Uncle Sam wants your real estate investments to be just as successful as your investments in stocks, mutual funds, bonds, or the more traditional vehicles used to save for retirement. So, theoretically, real estate investments can enjoy the same tax deferred opportunities as securities like stocks and mutual funds.
Unfortunately, the regulations that created IRAs and 401Ks were written with stock market investors in mind, not real estate. Also very few plan managers think about real estate when they design employer-sponsored retirement plans. As a result, sheltering your real estate investments until you retire requires some planning and the help of a tax professional.
Work for Yourself? Invest for Yourself!
It’s a lot easier to invest in real estate through an IRA or 401 K if you are self-employed. Estimates of the number of self-employed vary from 10 and 42 million, according to Bloomberg. That’s a lot of potential real estate investors, yet the numbers investing in real estate are probably only a miniscule percentage of the potential.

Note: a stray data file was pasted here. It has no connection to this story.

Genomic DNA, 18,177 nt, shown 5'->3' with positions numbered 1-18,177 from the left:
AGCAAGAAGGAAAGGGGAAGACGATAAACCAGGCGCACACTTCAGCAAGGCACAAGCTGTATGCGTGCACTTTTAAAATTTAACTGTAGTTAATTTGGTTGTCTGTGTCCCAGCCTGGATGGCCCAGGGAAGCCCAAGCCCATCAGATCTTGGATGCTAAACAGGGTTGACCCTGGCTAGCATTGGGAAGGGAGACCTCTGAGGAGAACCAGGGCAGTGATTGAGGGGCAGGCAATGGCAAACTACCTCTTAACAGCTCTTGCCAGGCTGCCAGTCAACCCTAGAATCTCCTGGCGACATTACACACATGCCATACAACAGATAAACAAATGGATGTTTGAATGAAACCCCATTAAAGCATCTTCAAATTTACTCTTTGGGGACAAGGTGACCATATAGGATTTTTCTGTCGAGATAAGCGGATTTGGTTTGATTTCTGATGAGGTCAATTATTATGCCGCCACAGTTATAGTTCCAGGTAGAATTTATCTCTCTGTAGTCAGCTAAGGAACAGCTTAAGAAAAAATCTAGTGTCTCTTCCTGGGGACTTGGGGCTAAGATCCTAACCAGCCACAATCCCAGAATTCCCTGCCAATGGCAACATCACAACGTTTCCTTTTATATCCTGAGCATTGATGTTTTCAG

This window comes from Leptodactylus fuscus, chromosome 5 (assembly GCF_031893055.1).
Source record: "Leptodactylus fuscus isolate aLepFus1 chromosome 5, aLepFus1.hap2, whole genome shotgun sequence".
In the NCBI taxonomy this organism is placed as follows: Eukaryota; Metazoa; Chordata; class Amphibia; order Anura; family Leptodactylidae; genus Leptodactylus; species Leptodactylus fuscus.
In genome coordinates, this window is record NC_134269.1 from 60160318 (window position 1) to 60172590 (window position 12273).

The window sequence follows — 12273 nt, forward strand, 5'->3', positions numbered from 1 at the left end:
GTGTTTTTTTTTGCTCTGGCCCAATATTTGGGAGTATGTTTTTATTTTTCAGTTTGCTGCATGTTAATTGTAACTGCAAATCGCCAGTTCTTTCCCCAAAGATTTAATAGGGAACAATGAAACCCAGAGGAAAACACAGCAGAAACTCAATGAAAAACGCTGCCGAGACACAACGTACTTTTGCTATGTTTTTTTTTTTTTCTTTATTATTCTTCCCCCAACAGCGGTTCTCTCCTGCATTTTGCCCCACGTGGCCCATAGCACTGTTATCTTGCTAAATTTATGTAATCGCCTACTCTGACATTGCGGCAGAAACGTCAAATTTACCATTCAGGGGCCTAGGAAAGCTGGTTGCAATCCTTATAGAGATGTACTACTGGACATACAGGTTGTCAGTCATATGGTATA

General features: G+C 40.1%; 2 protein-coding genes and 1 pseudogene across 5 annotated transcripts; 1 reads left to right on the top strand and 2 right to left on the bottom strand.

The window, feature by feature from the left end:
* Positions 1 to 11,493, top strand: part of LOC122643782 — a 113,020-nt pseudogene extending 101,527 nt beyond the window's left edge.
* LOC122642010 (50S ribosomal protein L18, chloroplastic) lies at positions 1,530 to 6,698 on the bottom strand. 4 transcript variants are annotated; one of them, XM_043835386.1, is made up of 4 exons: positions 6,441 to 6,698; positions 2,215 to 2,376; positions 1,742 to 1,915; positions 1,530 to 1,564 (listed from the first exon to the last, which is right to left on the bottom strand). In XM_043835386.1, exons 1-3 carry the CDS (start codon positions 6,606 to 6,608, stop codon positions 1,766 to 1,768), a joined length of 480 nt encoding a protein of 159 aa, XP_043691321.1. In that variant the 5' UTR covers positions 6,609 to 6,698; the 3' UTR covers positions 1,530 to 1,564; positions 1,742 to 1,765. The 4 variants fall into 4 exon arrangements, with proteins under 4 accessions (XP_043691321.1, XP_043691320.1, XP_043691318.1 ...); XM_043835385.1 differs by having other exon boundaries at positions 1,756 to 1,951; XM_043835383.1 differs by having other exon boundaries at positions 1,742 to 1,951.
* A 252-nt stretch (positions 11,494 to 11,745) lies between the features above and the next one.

If you are self-employed, finding a way to invest with tax- sheltered dollars is much easier. Since you are both boss and employee, you can set up accounts to fit your needs. You can set up either a SEP IRA or a Solo 401K and use the proceeds to buy an SFR. With a SEP IRA, the most popular option, you must stay passive and can’t participate in the management of property at all. With the lesser known Solo 401K, enacted in 2002, there are no requirements to be passive, contribution limits are higher and you can even flip as well as hold. If an investor uses retirement funds to purchase real estate, then there is a potential tax liability called UDFI – Unrelated Debt Financed Income. This applies when the investor purchases the property. Like most other retirement plans, the SEP IRA is subject to UDFI. The Solo 401(k), though, is not subject to UDFI, a tax on the portion of profits that can be attributed to the amount of the investment that was leveraged when a mortgage or a loan was used in conjunction with the retirement funds.
If you work for others you may have to jump through a half dozen hoops to convince your employer and plan manager to include real estate as an option in your 401K. However, you always have the option of borrowing against the money that you have accumulated in your 401K through your own tax deferred contributions, your employer’s contributions and the profits your investments have achieved. As long as you pay it back (at no interest) you would incur no tax penalties.